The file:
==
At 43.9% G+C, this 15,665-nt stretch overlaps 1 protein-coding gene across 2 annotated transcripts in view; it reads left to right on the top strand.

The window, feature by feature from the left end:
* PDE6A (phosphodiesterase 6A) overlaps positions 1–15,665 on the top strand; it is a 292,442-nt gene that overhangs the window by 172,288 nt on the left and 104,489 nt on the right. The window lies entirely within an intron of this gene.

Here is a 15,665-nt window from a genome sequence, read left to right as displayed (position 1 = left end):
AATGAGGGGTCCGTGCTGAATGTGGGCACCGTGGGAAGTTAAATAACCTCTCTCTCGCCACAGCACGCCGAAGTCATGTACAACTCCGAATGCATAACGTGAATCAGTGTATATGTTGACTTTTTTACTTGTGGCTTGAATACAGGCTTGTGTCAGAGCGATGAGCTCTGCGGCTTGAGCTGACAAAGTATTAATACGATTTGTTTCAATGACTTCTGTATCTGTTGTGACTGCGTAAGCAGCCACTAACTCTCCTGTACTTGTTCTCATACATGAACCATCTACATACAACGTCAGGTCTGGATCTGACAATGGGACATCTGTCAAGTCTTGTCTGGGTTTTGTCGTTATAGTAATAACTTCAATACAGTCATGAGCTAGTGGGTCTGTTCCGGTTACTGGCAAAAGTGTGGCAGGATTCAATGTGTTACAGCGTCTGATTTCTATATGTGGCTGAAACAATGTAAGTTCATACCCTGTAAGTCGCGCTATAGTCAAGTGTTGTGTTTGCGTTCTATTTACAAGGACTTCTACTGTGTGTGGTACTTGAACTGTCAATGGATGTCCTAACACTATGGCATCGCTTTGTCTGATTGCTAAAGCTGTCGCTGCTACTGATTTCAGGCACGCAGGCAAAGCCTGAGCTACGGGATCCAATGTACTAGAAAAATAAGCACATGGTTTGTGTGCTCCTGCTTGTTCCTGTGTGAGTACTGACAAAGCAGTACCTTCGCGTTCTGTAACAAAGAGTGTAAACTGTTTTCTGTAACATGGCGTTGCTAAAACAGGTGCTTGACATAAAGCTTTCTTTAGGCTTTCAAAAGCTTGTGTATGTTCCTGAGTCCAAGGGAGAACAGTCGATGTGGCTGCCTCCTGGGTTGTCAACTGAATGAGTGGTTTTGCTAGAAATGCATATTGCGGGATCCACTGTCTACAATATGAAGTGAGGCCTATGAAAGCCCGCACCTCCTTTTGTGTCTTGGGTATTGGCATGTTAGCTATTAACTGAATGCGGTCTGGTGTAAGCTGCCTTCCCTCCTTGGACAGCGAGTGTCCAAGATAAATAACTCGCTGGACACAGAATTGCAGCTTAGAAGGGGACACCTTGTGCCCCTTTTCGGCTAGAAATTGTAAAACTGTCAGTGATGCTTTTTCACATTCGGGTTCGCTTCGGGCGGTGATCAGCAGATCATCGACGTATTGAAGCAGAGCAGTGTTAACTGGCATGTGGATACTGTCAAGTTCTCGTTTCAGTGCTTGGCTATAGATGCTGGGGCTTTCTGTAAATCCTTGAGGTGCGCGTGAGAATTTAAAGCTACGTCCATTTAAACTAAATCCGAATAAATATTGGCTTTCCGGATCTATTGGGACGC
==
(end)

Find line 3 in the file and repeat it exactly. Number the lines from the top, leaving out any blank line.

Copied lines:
* PDE6A (phosphodiesterase 6A) overlaps positions 1–15,665 on the top strand; it is a 292,442-nt gene that overhangs the window by 172,288 nt on the left and 104,489 nt on the right. The window lies entirely within an intron of this gene.